Executive-in-Residence Richard Grande Explains Investing – and Why Dreams are ‘Dumb’

Dick Grande talks to financial management students in the trading room. Image by Ed Brennen
Executive-in-Residence Richard “Dick” Grande, managing director and wealth manager at First Republic Investment Management, offers career advice to Manning School of Business students.

By Ed Brennen

Don’t follow your dreams and don’t save for retirement.

Those were just two of the seemingly unorthodox pieces of advice that alum Richard “Dick” Grande shared with Manning School of Business students during his recent Executive-in-Residence visit.

Grande, who earned bachelor of science degrees in mathematics and industrial management in 1972 and a master’s degree in finance in 1980, is managing director and wealth manager at First Republic Investment Management in Boston.

Speaking to students in Prof. Chan-Wung Kim’s financial management course and later to a group of students from the Manning Leaders Council, Grande deftly weaved straight-talking humor with practical financial advice as he discussed his 40-plus years of investment experience.

“Do not follow your dreams – that’s dumb,” said Grande, who told students he once dreamed of playing professional football. “Look at my size. That dream would have been a nightmare.

“Follow your talents instead. Think about what you’re really good at, and then wrap your dream around that.”

Dick Grande talks to business students in the trading room Image by Ed Brennen
Alumnus Richard "Dick" Grande tells students to follow their talents instead of chasing dreams.

Grande, who has worked as managing director at Bank of America Securities and as a senior vice president at Morgan Stanley, also shared investment tips with students.

“Don’t save for retirement or your kids’ education – invest your money,” said Grande, who added that putting money in the bank is the “single dumbest thing you can do.”

He said the “secret algorithm” to making money is to find an investment – real estate, stocks, even selling on eBay – that has free cash flow 5 percentage points higher than the risk-free rate of return. “So if the 10-year treasury rate goes to 10 percent,” he explained, “you need to get 15 percent from your investment.”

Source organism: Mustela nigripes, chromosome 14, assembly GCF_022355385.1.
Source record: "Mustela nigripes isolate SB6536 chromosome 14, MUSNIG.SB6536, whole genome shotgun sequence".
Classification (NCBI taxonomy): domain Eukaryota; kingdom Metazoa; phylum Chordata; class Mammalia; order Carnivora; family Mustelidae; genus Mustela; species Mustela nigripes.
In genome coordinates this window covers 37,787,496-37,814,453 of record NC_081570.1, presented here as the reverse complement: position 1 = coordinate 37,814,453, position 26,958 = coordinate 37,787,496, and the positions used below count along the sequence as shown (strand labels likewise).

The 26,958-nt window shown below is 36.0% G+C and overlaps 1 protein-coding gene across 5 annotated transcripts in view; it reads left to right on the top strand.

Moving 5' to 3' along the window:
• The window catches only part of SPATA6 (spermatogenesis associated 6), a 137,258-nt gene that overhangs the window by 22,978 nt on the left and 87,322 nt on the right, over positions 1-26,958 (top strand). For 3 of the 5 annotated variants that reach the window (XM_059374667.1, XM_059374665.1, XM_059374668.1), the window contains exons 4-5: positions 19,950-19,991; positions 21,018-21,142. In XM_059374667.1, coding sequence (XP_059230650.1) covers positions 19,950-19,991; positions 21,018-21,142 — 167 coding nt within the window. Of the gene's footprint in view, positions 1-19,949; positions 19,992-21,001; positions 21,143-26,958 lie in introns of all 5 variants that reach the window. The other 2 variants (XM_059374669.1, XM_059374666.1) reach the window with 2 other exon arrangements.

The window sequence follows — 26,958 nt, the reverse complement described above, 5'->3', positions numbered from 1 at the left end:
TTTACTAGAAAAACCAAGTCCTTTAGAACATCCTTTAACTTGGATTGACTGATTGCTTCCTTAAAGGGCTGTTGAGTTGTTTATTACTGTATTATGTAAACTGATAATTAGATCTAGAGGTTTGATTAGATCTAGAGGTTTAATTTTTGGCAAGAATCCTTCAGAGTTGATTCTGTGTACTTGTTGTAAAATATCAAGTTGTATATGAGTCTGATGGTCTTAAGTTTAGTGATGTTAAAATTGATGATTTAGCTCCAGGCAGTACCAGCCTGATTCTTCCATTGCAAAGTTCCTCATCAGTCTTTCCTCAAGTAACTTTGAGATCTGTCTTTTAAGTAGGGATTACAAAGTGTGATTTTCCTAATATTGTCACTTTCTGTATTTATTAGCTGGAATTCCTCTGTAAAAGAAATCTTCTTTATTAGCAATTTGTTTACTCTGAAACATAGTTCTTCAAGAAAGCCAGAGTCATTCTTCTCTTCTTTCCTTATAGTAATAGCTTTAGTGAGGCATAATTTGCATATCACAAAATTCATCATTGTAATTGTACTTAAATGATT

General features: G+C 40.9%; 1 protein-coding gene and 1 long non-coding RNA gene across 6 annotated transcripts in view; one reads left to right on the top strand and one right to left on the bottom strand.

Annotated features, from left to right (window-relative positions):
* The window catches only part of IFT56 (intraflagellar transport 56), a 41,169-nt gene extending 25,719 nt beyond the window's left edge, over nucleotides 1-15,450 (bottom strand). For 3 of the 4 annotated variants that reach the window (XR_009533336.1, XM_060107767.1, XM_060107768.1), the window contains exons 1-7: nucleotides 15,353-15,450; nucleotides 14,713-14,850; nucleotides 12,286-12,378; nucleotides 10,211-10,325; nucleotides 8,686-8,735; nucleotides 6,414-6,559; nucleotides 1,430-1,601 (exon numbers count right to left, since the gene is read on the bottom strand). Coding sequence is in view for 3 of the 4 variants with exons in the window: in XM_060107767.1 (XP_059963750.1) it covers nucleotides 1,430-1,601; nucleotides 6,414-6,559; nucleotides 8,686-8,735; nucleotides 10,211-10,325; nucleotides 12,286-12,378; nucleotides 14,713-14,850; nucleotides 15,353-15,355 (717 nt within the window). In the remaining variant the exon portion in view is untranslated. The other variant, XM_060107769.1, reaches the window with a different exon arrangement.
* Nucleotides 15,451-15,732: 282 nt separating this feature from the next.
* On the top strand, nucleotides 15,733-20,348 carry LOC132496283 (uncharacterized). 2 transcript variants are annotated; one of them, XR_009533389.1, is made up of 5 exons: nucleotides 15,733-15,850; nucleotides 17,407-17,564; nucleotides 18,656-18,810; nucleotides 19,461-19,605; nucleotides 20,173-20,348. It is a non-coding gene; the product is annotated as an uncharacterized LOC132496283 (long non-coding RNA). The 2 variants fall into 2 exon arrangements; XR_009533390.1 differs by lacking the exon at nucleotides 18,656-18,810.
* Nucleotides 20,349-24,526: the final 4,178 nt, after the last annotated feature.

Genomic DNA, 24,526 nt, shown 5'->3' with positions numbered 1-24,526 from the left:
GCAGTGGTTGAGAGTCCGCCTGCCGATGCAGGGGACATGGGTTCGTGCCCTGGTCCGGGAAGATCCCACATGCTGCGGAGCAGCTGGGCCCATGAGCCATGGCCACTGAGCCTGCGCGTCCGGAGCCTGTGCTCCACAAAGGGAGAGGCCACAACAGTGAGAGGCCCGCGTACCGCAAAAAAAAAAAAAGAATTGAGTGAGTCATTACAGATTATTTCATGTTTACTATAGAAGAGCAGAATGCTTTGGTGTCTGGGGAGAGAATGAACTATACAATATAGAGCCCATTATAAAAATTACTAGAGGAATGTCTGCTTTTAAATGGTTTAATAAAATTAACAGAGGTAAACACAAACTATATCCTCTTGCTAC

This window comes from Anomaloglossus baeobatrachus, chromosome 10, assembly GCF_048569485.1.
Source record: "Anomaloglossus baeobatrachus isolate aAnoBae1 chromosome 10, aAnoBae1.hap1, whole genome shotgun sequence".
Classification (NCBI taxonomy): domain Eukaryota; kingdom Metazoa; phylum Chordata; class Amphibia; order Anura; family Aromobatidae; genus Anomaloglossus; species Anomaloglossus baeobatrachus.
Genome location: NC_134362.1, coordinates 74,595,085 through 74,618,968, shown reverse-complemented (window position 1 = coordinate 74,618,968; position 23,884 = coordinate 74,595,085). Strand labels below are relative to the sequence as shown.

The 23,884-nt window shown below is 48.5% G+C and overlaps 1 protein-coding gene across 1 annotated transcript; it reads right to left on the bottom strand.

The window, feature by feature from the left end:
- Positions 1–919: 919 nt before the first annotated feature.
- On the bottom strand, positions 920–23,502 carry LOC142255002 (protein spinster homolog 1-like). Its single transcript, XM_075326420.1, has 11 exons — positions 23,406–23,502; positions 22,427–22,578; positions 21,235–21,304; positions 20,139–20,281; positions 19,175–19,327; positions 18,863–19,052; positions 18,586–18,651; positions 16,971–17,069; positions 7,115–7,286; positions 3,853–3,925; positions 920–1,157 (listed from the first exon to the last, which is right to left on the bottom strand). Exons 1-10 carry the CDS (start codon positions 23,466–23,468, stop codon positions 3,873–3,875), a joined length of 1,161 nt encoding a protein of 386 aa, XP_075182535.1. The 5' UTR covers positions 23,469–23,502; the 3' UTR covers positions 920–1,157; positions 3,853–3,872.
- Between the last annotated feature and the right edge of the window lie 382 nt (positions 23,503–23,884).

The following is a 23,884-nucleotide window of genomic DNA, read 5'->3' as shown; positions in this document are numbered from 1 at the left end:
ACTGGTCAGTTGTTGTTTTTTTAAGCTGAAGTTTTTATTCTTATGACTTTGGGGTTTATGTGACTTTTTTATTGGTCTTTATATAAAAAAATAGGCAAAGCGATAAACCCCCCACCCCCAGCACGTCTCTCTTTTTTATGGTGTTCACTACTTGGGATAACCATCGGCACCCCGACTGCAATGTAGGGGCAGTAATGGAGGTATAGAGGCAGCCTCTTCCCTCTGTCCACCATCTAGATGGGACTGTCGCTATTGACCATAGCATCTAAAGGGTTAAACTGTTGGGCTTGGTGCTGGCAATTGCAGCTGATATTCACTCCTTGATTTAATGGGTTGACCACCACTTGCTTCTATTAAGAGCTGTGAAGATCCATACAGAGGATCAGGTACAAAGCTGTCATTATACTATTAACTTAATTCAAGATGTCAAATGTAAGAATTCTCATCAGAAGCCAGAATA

Grande also told students never to invest in airlines (“Ten things can happen, and nine are bad. You have huge capital costs, insurance, unions, weather.”) or commodity stocks (“A commodity can always get substituted by another commodity” if the price goes up.)

Grande implored students to get off their phones and “see what’s going on around you.” He encouraged them to read as much as they could, particularly The Economist. And when students apply for internships, Grande said they shouldn’t just email the human resources department, but instead call people they’d be working under or knock on doors. “You might get in,” he said.

Student Oliver Jennings shakes hands with Dick Grande Image by Ed Brennen
Junior Oliver Jennings thanks Richard Grande for speaking with his financial management course in the Bloomberg Trading Room.

Grande, who received a University Alumni Award last spring, has served on the Manning School’s Advisory Board since 2006 and taught finance classes as an adjunct. But this was his first visit as Executive-in-Residence.

“It’s a lot of fun telling students what you’ve learned from your mistakes, and I’ve got a lifetime of them,” Grande said with a grin.

In addition to endowing a major scholarship to benefit finance students, Grande endowed the Pulichino Tong Business Center’s front plaza in memory of his father and mother, Lucian and Josephine, and his wife’s parents, Francis and Nora Tomaney.

“It’s really special when you get to see the people behind the names that are all over this building,” Manning School Dean Sandra Richtermeyer said. “And students love to have alumni come back and be real.”

One of those students was Oliver Jennings, a junior from Natick who is majoring in biotechnology and minoring in business. After class, he thanked Grande for coming and asked for some bonus post-grad career advice.

“I really enjoyed the talk,” Jennings said.